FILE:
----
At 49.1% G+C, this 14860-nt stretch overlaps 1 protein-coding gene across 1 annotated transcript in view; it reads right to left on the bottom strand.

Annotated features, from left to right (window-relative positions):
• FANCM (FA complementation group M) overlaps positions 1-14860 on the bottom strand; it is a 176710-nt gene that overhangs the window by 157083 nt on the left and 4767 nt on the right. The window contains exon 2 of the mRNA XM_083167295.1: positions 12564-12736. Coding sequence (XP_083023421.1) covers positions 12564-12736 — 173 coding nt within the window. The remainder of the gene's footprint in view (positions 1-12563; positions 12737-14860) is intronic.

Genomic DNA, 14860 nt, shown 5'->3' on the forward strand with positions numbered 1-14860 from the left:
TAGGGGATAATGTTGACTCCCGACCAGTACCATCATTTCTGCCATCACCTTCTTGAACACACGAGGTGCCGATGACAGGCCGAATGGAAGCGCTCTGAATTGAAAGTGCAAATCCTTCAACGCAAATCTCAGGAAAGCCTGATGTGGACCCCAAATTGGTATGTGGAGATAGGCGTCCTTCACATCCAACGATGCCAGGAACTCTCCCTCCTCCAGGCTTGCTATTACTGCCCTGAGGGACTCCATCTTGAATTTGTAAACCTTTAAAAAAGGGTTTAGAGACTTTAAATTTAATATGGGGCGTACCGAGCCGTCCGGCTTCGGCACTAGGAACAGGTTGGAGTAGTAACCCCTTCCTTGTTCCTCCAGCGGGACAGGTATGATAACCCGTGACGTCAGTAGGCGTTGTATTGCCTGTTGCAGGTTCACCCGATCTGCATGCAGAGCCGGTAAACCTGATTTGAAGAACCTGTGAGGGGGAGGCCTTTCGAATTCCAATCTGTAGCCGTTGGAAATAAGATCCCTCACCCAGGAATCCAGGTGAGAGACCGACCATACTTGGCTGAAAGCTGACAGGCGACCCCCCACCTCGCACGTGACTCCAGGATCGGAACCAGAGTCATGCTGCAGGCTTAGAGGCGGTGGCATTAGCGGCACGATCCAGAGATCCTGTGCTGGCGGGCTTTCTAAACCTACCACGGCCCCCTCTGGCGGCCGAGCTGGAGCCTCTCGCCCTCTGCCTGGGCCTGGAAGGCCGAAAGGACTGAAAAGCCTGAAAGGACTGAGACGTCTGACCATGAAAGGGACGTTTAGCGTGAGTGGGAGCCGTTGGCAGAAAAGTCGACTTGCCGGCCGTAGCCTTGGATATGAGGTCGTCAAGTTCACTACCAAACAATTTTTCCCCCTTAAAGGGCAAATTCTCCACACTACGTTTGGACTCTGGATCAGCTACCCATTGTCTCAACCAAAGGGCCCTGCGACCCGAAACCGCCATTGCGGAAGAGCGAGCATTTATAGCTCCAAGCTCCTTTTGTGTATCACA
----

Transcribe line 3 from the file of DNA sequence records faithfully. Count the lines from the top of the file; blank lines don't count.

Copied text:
• FANCM (FA complementation group M) overlaps positions 1-14860 on the bottom strand; it is a 176710-nt gene that overhangs the window by 157083 nt on the left and 4767 nt on the right. The window contains exon 2 of the mRNA XM_083167295.1: positions 12564-12736. Coding sequence (XP_083023421.1) covers positions 12564-12736 — 173 coding nt within the window. The remainder of the gene's footprint in view (positions 1-12563; positions 12737-14860) is intronic.